5 crazy rules that drive great employees away
Retaining top talent is a constant challenge for employers, especially when staff turnover can cost a company upwards of £30K per employee. While some departures are unavoidable, others can be attributed to overzealous management and authoritarian policies can sometimes be the reason why valued staff feel it's fit to hand in their notice.
What are these rules that drive away great employees though? And are companies justified for trying to enforce them?
Why enforce policy?
Creating an attractive culture is key to finding the right balance between happiness and productivity; a vital equilibrium for ensuring that your brightest stars stay away from jobsites and InMail propositions. Though most managers will try and build a healthy team spirit, some can occasionally (and often inadvertently) introduce a somewhat autocratic regime where company policies start to inhibit rather than encourage.
Creating an attractive culture is key to finding the right balance between happiness and productivity; a vital equilibrium for ensuring that your brightest stars stay away from jobsites and InMail propositions.
Of course, most rules are enforced with the noblest of intentions and while nobody likes to feel restricted, rules pertaining to attendance, safety or just use of time are all integral to keeping the cogs turning in the office machine. Most of your workforce will understand this and respond positively, however some rules can begin to quell employee satisfaction and this is where problems arise. After all, staff don't leave companies, they leave managers (and by extension, their policies!)
Inflexible absence policies
Unfortunately, life has a tendency to just get in the way and illness, bereavement or a misguided bottle of prosecco can all act as occasional barriers to our office desks. While you may be quick to remark the pitfalls of a staff shortage, inflexible expectations of attendance can deter employees who are otherwise intolerant to the unyielding 9 to 5.
From the loss of pay to potential loss of job, the disciplinary actions that you take towards absenteeism can define a company culture and impact the relationship that staff have with their superiors.
Why do companies have strict absence rules?
Financial and operational pressures play a huge role in the restrictive policies that a business chooses to implement. Loss of productivity, efficiency and the time of others can create a 'fear' that relaxed staff will come at great cost to the company. Absence can really hurt the day to day running of an organisation and this might be more true for some areas of work more than others. The Healthcare and Education industries will particularly struggle to compensate for a staff shortage, perhaps having to further increase spend on recruiting temporary personnel.
As shown by the following Statista graph though, absence at work is on the decline and between 2003 and 2013, the number of days lost each year (by sickness at least) has dropped by nearly two.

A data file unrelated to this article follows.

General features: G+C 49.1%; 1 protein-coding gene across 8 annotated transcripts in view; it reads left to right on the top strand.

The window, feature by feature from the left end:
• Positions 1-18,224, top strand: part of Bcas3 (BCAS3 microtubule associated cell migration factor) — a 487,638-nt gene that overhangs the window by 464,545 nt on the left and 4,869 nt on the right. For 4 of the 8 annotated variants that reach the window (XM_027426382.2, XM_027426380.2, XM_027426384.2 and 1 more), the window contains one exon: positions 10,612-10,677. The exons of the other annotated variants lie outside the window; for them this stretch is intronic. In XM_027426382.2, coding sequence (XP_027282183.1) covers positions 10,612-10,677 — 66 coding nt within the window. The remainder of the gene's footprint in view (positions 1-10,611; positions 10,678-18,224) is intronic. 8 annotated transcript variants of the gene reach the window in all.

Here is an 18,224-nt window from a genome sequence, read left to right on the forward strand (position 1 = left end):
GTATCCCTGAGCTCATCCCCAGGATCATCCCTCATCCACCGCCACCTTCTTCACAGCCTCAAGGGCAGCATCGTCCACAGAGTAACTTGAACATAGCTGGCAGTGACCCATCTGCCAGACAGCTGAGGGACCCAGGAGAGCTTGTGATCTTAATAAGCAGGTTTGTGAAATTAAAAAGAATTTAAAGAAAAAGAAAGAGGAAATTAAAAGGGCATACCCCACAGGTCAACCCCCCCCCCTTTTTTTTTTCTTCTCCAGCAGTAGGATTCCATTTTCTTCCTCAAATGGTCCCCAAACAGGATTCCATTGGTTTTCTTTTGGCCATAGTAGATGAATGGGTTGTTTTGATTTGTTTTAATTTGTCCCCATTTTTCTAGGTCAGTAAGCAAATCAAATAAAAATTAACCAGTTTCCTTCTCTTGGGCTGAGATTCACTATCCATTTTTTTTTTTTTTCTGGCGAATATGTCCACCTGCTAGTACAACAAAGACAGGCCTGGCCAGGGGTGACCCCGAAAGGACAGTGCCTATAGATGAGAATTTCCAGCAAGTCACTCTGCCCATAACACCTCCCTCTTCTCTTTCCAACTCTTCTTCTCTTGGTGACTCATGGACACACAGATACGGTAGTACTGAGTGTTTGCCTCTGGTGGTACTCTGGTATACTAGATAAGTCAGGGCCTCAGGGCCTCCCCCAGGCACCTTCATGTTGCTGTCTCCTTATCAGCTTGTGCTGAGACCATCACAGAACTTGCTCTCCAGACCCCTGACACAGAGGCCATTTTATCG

Despite this, absenteeism costs the UK economy around £17 billion a year, and in 2014, more than 130 million workdays were lost through 'sickness absence.' Furthermore, the average cost of absence per employee comes to £609 (as revealed by a CIPD report), perhaps justifying the hard stance often taken towards staff no-shows.
This financial drain can understandably lead to trust issues, where employers begin to insist on doctor's notes, timesheets and a substantial notice for any planned time off. Of course, it's this lack of trust that drives employees away. The best managers are able to demonstrate understanding and empathy, appreciating that office and home don't always coexist happily. Restricting your staff too much will unfavourably shift the pendulum of the work-life balance, however it's still important to be clear of your expectations.
What causes absenteeism?
Although you will expect a certain number of absences a year, habitual non-attendance needs to be addressed and discouraged. Some reasons are completely justified and distinguishing between a genuine cause and mere fabrication is important in tackling the problem.
True reasons for absent staff can range from the trivially unfortunate to the causes worthy of intervention. Being aware of the most common reasons for absence can allow you to assess each case and act accordingly.
- Illness is the most common cause of workplace sickness absence and this tends to peak around February when cold season is in full effect.
- Stress accounts for more than 11.3 million lost working days each year. Likewise, more than 500K people believe they are suffering from work-related stress.
- Bullying in the workplace is a growing problem and a UNISON study showed that 6 out of 10 public sector employees have experienced and/or witnessed bullying at work. Even more of a concern, is that 75% of this is thought to come from managers.